Advances in Literary Study
Vol.06 No.01(2018), Article ID:80808,7 pages

From the Margin to the Center: The Transformation of the Identity Discourse of Chinese Ethnic Minority Literature

Xiaojun Gao

The College of Literature and Journalism of Sichuan University, Chengdu, China

Copyright © 2018 by author and Scientific Research Publishing Inc.

This work is licensed under the Creative Commons Attribution International License (CC BY 4.0).

Received: October 21, 2017; Accepted: November 28, 2017; Published: December 1, 2017


Generally, the paper tries to rethink and rediscover the very notion and the identity discourse of Chinese ethnic literatures through multi-ethnic perspectives. According to the survey, the author finds ethnic minorities and their cultures are either under “ethnic erasure” or excluded from many of the orthodox Chinese national literary histories, while writers and artists of Han nationality have always taken the center stage. The misconception of Chinese literature as Han national literature is influenced by the orthodox Chinese national literary histories and hegemonic discourses. With the transformation of literary history from monistic to multivalent, Chinese ethnic minority literatures are moving from the margin to the center in the literary landscape of China, reclaiming their identities and providing another practical methods for Chinese literature to enter into a dialogue with the world from a new perspective.


Ethnic Minority Literature, Literary Historiography, Han Chinese Nationalism, Identity, Discursive Hegemony, Ethnicity

1. Introduction

Chinese ethnic minorities and their cultures are indispensable parts of the nation’s history. However, a Han-centric perspective and discursive hegemonies in literary historiography have suppressed the practice of minority literatures, causing a partial conclusion that Han national literature represents Chinese literature. It is only recently, through the diligent works of many progressive Chinese scholars, that such a Han-centric perspective has started to yield ways for multivalent views of the past, and many scholars have raised questions about its inherent omission and suppression of ethnic minority literature. In point of fact, as the research moves along, when Chinese ethnic literatures and cultures enter into a wider global context, they represent “the center” for both the identity discourse and the nation’s literature. It is the beginning for Chinese ethnic literatures to help create a new literary historiography that not only recognizes the contributions of ethnic works and their writers in the past but also embraces multilingualism and diverse textual practices for Chinese literature in times ahead.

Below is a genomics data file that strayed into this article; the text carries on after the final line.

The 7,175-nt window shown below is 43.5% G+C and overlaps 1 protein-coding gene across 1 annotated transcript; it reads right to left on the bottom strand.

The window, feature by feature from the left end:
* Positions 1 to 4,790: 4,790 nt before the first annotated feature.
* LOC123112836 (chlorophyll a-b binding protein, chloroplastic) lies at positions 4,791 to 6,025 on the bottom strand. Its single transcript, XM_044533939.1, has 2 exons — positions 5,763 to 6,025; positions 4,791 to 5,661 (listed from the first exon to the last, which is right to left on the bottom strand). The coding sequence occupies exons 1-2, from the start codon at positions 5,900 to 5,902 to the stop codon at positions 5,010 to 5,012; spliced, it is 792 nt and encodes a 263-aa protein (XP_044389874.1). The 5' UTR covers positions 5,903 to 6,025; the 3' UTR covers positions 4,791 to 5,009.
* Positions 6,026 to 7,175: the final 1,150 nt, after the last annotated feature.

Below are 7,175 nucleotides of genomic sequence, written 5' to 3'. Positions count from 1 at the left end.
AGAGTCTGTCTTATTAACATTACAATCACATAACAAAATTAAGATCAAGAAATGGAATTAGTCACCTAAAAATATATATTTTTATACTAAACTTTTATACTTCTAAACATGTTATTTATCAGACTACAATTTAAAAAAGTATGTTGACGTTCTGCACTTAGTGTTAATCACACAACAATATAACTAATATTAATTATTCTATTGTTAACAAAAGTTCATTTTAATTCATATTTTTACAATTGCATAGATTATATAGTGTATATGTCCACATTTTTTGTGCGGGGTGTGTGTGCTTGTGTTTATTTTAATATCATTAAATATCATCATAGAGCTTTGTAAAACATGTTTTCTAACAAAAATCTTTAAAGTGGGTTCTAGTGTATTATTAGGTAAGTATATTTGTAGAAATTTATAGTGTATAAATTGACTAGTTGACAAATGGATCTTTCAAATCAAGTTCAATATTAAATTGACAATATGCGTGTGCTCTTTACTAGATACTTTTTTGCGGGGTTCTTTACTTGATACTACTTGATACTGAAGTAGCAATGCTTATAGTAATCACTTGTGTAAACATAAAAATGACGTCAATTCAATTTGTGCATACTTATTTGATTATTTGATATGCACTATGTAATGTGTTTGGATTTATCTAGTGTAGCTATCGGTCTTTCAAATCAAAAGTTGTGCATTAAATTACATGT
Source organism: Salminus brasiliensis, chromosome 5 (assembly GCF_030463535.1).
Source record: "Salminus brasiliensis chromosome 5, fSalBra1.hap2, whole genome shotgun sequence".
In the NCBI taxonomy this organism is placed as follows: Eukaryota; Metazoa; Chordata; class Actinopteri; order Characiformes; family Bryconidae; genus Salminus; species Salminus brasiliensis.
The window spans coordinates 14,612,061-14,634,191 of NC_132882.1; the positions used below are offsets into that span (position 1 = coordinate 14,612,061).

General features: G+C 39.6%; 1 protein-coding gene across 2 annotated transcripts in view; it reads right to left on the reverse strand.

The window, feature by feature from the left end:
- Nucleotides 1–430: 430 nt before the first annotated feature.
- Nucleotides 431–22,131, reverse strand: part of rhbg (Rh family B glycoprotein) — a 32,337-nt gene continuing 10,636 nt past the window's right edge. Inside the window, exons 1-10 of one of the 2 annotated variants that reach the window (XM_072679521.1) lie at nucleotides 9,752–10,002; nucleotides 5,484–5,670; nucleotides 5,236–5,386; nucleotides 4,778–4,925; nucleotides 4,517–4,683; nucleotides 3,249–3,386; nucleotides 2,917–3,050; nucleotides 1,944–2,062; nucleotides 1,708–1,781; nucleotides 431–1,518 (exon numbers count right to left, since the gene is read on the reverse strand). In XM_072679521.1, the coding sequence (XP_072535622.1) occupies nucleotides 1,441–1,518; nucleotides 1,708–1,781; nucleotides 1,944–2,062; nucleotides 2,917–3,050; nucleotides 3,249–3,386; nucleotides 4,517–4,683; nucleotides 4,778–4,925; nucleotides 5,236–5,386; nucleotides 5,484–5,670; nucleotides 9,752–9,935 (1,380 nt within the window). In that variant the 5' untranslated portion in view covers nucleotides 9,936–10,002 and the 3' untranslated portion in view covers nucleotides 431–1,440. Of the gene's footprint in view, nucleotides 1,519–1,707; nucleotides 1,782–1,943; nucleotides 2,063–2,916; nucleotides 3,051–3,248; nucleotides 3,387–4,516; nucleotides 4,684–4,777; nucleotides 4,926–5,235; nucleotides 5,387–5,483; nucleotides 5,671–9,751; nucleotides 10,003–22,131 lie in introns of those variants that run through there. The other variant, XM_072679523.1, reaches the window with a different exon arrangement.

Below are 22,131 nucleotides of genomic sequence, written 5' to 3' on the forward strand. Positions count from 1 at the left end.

2. The Loss of Chinese Ethnic Literatures

In ancient times, the theory of the monistic origin of the Chinese nation is the orthodoxy in Chinese national literary histories. Though China is constitutive of multi-ethnic groups, many literatures of Chinese ethnic literatures are excluded from Chinese literary historiography. From the research, the author finds several Chinese literary histories record literatures of ethnic minorities, for example, Wang Huazao’s The Brief History of Contemporary Chinese Literature in 1985, Tan Weiping’s The Course of Modern Chinese Literature in 2011 and Tang Tao’s The History of Modern Chinese Literature in 1979 etc. Chinese scholar Xu Xinjian states that most printed forms of Chinese elite literatures and oral traditions even computer games or network writing in modern times are failed to reflect the integrated literary landscape of China (Xu, 2015) .

Actually, the notion of “the grand unity” has already formed from two historical classics, for instance, The Commentary of Gongyang and The Spring and Autumn in Chinese history. Up to the Western Han Dynasty, a biographical literary works entitled the Historical Records has recorded issues about origin of nation, ethnic relations between the Hua-Xia (Han) nationality and non-Han nationalities. After that official histories of generations follow this pattern to compile ethnic minority biographies. In an authoritative historical works, The Twenty-Four Histories, historical facts about contributions of ethnic minorities for Chinese literature, the kinships between the Han nationality are all involved to strengthen the concept of “the grand unity” in historical works such as The Book of the Wei Dynasty, Book of the Northern Qi Dynasty, The History of the Liao Dynasty and The History of the Jin Dynasty.